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Watertown Bounces Back

Following five days of uncertainty and tension, the Boston area is slowly returning to normal, after a manhunt led to the arrest of a suspect in Monday's Boston Marathon double bombings. Nineteen-year-old Dzhokhar Tsarnaev, who hid from police during a lockdown of the Boston area, was captured Friday night in the suburb of Watertown. His 26-year-old brother, Tamerlan, was shot and killed in a gunbattle with police earlier in the week.

Childhood innocence just a block away from where police captured the alleged marathon bomber.

Lemonade costs 50 cents a cup, but customers have been donating lots of bills. “People give us extra tips because they say we're cute," said eight-year-old Serena Calix.

Not to mention the profits go to the One Fund for victims of the double bombings. “That's a really good thing that we are doing because they should really get better," said Eva Kelleher, age nine.

Mom Kendra Foley says this is a lot different than nearly 24 hours of neighborhood lockdown here in Watertown, when the suspect was at large. “The best we could do was pretend it was winter. A winter indoor day. We baked muffins and cupcakes and made play-dough," she said.

After a massive manhunt, police found Dzhokhar Tsarnaev, hiding in a boat in the backyard of someone's home. Lauren Kelleher's house backs up to it. “Sometimes I'll run out to the store and I'll leave the front door open because I'm coming right back and I'll think what if one of the kids can't get in because they forgot their key, but I think now I'll be locking the door more," she said.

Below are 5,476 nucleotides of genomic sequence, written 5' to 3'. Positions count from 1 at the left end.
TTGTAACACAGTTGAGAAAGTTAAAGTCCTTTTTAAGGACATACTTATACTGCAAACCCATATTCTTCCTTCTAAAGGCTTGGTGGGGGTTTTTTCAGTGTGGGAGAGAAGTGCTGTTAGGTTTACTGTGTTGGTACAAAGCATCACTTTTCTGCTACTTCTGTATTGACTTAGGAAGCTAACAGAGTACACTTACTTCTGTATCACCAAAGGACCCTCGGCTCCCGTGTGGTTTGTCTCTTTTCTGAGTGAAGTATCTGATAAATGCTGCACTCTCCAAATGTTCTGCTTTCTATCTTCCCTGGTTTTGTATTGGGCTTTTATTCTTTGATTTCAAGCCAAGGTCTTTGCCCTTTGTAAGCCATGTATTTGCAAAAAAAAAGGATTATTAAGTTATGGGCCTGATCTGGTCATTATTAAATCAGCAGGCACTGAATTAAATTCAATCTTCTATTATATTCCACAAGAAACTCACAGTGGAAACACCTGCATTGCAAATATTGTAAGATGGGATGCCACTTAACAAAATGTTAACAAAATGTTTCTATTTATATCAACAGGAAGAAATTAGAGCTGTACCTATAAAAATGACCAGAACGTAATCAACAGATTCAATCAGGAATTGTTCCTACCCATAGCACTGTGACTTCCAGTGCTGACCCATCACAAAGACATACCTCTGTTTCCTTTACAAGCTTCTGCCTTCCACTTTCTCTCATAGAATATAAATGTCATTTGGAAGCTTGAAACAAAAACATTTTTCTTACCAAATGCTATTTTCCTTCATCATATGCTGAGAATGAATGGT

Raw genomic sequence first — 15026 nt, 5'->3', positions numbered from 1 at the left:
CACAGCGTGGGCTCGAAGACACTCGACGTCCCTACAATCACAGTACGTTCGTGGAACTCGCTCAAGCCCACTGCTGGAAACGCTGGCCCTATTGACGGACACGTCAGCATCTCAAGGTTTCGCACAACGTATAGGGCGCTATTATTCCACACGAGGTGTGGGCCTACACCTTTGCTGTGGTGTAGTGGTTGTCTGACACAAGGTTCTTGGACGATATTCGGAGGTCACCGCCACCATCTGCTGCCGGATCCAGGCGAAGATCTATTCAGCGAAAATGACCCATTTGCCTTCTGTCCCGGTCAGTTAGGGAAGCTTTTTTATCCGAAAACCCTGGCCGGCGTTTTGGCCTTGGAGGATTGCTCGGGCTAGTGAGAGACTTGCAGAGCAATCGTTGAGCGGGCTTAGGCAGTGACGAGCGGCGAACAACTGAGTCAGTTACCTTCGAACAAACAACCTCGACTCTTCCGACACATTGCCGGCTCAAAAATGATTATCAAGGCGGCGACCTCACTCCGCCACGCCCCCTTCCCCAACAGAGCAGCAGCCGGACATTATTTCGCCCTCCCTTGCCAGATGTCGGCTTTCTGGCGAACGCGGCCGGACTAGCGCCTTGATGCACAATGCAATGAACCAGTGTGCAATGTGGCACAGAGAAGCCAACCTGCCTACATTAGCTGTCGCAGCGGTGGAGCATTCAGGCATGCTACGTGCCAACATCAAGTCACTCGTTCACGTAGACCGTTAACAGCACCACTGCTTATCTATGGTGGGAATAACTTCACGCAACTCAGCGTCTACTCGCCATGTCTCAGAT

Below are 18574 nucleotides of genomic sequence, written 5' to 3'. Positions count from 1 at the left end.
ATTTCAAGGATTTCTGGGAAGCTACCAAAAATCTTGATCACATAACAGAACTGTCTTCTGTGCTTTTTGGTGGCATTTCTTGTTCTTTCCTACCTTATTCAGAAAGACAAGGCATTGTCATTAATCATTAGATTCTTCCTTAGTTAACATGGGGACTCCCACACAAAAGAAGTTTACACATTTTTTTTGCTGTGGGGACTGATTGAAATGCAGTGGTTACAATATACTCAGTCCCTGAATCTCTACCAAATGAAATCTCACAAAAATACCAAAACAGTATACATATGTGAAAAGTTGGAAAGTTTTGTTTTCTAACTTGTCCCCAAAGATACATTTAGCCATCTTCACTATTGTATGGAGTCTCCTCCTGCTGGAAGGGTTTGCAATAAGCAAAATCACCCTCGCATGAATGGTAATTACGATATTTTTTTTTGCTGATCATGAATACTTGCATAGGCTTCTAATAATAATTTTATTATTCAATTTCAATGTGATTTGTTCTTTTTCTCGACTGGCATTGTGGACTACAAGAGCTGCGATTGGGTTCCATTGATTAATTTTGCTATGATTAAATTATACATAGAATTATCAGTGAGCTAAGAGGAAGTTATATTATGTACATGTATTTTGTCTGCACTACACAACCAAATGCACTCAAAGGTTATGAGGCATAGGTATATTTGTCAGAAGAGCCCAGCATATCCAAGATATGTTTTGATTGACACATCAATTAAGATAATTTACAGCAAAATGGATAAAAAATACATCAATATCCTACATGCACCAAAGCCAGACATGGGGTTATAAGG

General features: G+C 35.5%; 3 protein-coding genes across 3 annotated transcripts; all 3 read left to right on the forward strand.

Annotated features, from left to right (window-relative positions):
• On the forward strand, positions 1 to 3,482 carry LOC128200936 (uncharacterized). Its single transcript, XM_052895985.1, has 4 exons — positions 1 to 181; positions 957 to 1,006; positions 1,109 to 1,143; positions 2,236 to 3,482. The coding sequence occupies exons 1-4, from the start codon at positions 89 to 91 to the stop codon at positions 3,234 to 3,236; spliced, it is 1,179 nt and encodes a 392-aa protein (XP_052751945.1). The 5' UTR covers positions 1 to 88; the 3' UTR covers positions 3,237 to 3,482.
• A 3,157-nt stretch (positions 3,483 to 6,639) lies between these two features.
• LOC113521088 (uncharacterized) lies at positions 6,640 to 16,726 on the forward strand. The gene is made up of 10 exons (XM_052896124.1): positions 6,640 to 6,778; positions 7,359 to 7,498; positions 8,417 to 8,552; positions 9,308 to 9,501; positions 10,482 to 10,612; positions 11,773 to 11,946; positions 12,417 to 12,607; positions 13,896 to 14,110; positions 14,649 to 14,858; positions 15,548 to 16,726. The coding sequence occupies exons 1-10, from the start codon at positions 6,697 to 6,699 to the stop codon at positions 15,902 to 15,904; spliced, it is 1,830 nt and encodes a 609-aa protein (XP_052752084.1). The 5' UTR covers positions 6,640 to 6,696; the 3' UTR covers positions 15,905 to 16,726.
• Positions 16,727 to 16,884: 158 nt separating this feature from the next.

Watertown residents stopped a Walmart from being built there. They wanted the community to keep its small town charm and quiet streets.

The quiet was shattered Thursday and Friday with gunfire and explosions. This neighborhood always was closely knit, but residents say they now share a bond of a terrifying time that is now behind them.
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    Carolyn Presutti

    Carolyn Presutti is an Emmy, Silver World Medal, AP Broadcaster’s Best of Show, and Clarion award-winning television correspondent who works out of VOA’s Washington headquarters. She has also won numerous TV, Radio, Multimedia, and Digital awards for her TV/Web coverage of Muslim Portraits, The Syrian Medical Crisis, Haiti, The Boston Marathon Bombing, Presidential Politics, The Southern Economy, Google Glass & Other Wearables, and the 9/11 Anniversary.  Presutti was VOA’s Nathanson Scholar to the Aspen Institute and VOA’s delegate to the U.S. government’s Executive Leadership Program (ELP).